Tap rooms: My city has about 13 microbreweries. I’m considering opening a similar-but-different space—and we enjoy going out to have a beer or two. I’m actually hoping we do this more frequently this year than in years past, simply because we’ve been so busy working on our live-in flip, which is now complete. It’s a nice date with my husband. But I separate the costs out because it’s an easy thing to cut if the budget gets too spendy.
Parties: We have a swimming pool and will frequently host pool parties in the summer. We’ll serve burgers and assorted toppings, and attendees will bring side dishes, snacks, and desserts. This expense is separated because it’s easy to cut back if the spending gets too high.
Gasoline: I drive into work once a week, which is 40 miles away, and also have other random trips to do around town.
Car repairs: We have three old cars (2001, 2003, and 2010). We keep up with routine maintenance, like oil changes and windshield washer fluid, which is not free. This can be a budget creep.
Clothes/Shoes – This cost is self-explanatory. I have two kids who will turn 13 and 15 this year, so they’re in that weird stage where they might not grow at all the whole year, or might bust through three different sizes of clothes in one year. Fingers crossed for a surplus in this category.
School: If you have kids, you know school costs money. There is always some random charge popping up.
Gifts: This is self-explanatory. This expense will be budgeted throughout the year and spent randomly—but mainly at the end of the year when all our birthdays and Christmas hit.
Household, entertainment, fitness, car insurance, travel, and medical expenses: This expense is self-explanatory.
Slush fund: These are the unexpected expenses that life throws at you. It’s also where my “leftover” money will go, which will hopefully increase the slush fund every month—but the slush fund will, of course, be depleted over the course of the year.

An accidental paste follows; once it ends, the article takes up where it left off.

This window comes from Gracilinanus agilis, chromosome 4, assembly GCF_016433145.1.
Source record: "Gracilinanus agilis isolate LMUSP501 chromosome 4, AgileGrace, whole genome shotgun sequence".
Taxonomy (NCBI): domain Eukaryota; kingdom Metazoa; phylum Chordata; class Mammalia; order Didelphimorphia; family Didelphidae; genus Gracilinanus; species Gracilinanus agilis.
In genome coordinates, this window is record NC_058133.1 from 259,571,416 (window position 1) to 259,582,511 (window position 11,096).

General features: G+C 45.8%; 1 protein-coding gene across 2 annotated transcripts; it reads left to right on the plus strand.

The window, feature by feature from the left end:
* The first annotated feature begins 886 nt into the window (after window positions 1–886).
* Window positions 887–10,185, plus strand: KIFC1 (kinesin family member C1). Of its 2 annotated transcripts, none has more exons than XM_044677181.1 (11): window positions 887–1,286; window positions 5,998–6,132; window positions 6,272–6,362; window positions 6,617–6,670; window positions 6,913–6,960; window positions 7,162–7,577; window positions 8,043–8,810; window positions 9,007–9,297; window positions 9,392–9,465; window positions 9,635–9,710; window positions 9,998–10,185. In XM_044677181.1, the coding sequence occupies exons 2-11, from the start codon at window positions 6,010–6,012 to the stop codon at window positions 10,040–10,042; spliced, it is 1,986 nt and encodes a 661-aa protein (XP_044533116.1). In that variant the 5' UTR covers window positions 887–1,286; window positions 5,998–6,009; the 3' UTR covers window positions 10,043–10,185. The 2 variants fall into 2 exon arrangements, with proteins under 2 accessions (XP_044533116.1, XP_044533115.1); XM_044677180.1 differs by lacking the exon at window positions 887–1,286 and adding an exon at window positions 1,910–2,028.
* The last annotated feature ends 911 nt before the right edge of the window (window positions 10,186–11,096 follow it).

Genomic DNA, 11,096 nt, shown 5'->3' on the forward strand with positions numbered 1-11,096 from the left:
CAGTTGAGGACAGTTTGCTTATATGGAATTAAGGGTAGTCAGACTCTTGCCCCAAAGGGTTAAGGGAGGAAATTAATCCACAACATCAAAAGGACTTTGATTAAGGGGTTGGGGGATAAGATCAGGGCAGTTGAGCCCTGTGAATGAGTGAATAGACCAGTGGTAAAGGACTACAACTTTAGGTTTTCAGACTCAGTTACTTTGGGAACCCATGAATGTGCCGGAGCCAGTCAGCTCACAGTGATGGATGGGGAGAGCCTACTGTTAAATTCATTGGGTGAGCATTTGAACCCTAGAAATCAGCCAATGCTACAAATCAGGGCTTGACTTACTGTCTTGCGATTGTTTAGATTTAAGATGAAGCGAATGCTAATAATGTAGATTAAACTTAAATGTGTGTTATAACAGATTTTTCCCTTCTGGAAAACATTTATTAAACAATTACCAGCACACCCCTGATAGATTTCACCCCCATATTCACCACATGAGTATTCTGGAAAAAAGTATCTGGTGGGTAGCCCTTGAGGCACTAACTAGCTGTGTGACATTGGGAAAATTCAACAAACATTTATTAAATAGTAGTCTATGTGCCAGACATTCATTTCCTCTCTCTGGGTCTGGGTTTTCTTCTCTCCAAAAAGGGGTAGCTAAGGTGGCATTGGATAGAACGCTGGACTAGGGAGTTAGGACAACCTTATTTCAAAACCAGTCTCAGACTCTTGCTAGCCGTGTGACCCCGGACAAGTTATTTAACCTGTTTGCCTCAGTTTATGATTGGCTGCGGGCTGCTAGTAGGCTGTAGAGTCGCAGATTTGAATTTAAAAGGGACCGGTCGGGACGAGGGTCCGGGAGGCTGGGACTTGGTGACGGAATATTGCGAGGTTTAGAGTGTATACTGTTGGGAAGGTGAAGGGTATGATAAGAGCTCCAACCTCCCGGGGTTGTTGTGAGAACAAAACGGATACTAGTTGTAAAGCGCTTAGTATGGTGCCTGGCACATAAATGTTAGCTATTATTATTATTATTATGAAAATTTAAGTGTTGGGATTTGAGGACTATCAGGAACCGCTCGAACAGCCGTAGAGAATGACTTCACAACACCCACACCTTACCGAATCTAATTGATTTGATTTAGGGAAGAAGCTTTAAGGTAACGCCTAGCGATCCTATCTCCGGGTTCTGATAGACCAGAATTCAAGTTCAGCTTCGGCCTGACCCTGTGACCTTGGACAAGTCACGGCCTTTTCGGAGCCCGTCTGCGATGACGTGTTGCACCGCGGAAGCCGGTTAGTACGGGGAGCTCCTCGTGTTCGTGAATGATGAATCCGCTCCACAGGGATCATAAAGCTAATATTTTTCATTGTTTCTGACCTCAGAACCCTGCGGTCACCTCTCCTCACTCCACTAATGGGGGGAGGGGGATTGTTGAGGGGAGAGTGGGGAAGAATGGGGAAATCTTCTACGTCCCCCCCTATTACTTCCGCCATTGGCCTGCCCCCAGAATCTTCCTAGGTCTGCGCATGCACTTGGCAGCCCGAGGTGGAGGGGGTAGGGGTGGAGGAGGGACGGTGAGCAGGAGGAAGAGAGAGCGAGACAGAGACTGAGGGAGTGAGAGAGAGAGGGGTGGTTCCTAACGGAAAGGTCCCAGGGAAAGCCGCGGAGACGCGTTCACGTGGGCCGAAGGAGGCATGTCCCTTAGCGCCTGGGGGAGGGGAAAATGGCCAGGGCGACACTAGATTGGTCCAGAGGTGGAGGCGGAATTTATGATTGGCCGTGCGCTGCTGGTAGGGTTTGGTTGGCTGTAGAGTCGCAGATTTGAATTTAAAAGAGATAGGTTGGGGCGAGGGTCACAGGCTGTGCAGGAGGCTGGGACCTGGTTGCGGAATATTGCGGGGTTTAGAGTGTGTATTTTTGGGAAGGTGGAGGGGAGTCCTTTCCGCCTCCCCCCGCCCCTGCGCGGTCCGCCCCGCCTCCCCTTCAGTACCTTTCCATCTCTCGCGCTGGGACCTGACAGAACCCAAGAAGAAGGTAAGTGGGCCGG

Are you ready to invest?
One of the most frequently asked questions in the BiggerPockets forums is “How can I start investing in real estate with no money and bad credit?” The answer? You shouldn’t. You need to fix your situation and invest from a position of financial strength.
Why track spending and create a budget?
I had a friend over for dinner recently who asked me why I was doing this. Why track spending and make a budget?
If you listened to Episode 243 of the BiggerPockets Money Podcast with Ramit Sethi, you will remember that Ramit and I had a very emotional conversation about spending money. That for me, it’s difficult to get out of the “save, save, save” mindset and move into the “it’s OK to spend” mindset. I’ve also reached my FI number, so why am I still so concerned about my spending?
My FI number was based on spending approximately $3,000 per month after my mortgage is paid off. Not tracking my spending didn’t have much impact on my actual spending for a while after I stopped, but it has slowly ramped up, and then rapidly gained speed. I’m spending a lot more money on my everyday life than I had originally planned to when my husband retired.
I still have a job, though, so it isn’t a big deal right now. Our investments have grown, and our original nest egg has increased, meaning our increased spending isn’t actually harming us right now. But I’m also spending money on frivolous things that don’t matter and don’t improve my life.
I need to get that under control, and for me, the easiest way to do that is to track my spending.